With summer approaching and summer plans being made, remember to include updating your child’s immunizations. Immunizations are not just for babies.
The diseases that vaccines prevent can be dangerous, or even deadly. Vaccines reduce the risk of infection by working with the body’s natural defenses to help it safely develop immunity to disease.
The vaccines that recommended for adolescents include:
MMR (make sure that have had 2)
Varicella (make sure have had 2)
Tdap: Recommended at age 11 or 12. Td vaccine has been used for many years. It protects against tetanus and diphtheria. Tdap vaccine was licensed in 2005. It is the first vaccine for adults and adolescents that protects against pertussis (whooping cough) as well as tetanus and diphtheria.
MMR (measles, mumps and rubella): Most of our adolescents have had their 2 doses but important to check that your child has received both of them.
Varicella (chicken pox): The CDC now recommends a booster. So again check your child’s immunizations to see that they have had 2 shots.
HPV (human papillomavirus): This is a 3 dose series given over a 6 month period. Recommended ages for girls and boys to receive this vaccine is at 11-12 years of age. Can also be given to older adolescents. HPV can cause cervical cancer in women and the vaccine is important because it can prevent most cases of cervical cancer. Men can transmit this disease that is why it is important for males to receive this vaccine also.
Menactra: Meningococcal disease is a serious bacterial illness. Meningitis is an infection of the covering of the brain and spinal cord. Meningococcal disease can also cause blood infection. College students who live in dorms and teenagers 15-19 have an increased risk of getting meningococcal disease. 1 out of 10 who get the disease die from it, which is why it is important to prevent the disease through the use of vaccine.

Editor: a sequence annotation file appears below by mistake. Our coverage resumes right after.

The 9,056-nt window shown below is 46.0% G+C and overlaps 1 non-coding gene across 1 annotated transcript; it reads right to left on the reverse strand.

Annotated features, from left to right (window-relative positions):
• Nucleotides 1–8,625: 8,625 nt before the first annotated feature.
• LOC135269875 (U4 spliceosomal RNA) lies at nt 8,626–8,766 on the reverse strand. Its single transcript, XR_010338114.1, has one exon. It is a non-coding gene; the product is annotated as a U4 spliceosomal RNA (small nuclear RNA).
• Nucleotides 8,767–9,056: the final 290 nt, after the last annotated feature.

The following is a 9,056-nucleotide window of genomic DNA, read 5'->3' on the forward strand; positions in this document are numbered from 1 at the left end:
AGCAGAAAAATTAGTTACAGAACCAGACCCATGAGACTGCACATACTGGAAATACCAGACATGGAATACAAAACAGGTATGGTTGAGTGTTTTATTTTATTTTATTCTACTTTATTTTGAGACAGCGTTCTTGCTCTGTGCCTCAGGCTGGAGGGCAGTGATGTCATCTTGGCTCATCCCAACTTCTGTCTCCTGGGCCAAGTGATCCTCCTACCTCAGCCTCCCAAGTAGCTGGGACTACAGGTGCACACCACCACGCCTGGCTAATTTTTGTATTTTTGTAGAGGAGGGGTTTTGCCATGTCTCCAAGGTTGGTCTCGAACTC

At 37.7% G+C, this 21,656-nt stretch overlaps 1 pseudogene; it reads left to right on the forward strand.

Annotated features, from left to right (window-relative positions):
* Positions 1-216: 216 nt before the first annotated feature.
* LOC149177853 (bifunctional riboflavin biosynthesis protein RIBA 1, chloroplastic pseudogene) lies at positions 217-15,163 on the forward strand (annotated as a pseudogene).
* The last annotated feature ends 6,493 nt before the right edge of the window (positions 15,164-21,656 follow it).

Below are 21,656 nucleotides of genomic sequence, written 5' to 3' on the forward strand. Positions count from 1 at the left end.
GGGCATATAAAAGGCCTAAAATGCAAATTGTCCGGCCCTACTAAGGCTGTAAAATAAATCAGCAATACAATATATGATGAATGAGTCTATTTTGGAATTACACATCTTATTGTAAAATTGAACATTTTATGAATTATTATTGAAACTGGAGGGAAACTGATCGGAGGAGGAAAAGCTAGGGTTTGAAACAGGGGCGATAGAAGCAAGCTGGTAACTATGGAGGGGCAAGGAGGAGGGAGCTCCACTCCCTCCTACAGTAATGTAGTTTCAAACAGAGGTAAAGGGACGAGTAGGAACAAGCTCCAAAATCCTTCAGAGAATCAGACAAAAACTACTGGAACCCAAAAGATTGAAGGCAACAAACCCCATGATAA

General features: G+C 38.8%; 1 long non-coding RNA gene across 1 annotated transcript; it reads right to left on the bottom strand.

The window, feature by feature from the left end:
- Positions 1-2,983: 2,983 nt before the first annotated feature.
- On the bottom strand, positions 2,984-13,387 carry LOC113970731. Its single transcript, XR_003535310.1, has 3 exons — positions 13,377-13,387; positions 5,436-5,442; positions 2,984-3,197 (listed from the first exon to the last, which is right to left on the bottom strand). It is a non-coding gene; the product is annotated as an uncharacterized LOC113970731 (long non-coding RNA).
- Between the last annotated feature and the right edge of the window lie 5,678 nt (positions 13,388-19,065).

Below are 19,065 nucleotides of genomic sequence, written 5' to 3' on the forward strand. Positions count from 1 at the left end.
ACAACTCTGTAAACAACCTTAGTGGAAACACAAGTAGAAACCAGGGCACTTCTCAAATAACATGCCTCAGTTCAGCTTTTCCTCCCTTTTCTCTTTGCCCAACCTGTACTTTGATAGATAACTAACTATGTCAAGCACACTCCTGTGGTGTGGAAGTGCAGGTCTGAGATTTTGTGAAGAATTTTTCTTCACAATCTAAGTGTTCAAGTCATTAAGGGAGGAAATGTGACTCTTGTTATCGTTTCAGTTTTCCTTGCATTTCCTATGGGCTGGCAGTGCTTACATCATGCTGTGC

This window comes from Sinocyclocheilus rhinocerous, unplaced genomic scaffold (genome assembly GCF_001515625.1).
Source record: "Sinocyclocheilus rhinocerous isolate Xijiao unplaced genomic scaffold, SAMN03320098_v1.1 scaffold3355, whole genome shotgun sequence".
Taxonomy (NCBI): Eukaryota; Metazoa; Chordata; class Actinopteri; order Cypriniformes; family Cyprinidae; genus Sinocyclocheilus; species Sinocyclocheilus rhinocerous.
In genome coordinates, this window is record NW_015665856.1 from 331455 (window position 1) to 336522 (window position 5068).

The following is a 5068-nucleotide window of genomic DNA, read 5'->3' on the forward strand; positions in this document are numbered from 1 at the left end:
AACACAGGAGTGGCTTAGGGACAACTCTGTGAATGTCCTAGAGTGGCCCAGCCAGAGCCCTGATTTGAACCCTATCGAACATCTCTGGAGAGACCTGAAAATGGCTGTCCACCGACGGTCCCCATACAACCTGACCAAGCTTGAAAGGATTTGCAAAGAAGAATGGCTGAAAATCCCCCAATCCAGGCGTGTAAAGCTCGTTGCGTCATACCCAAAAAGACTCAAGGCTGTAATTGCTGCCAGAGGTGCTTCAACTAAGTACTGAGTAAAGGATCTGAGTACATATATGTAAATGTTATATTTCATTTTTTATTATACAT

Remember that August is a busy month – kids leaving for college, extra curricular activities start, etc, so you may want to schedule these appointments soon. If you have insurance that pays for vaccine, schedule your vaccinations to be done at the drs office. If you have Title 19, no insurance or your insurance does not pay for vaccines, schedule your appointments through Community Health.
If you have more questions regarding immunizations, Vaccine information statements are available through the KRHC Website: www.KRHC.com; Patient Services tab; Community Health tab; Immunizations; Vaccine Information located at the bottom of the page. Or you can always call your doctor, or Community Health at 515-295-4430.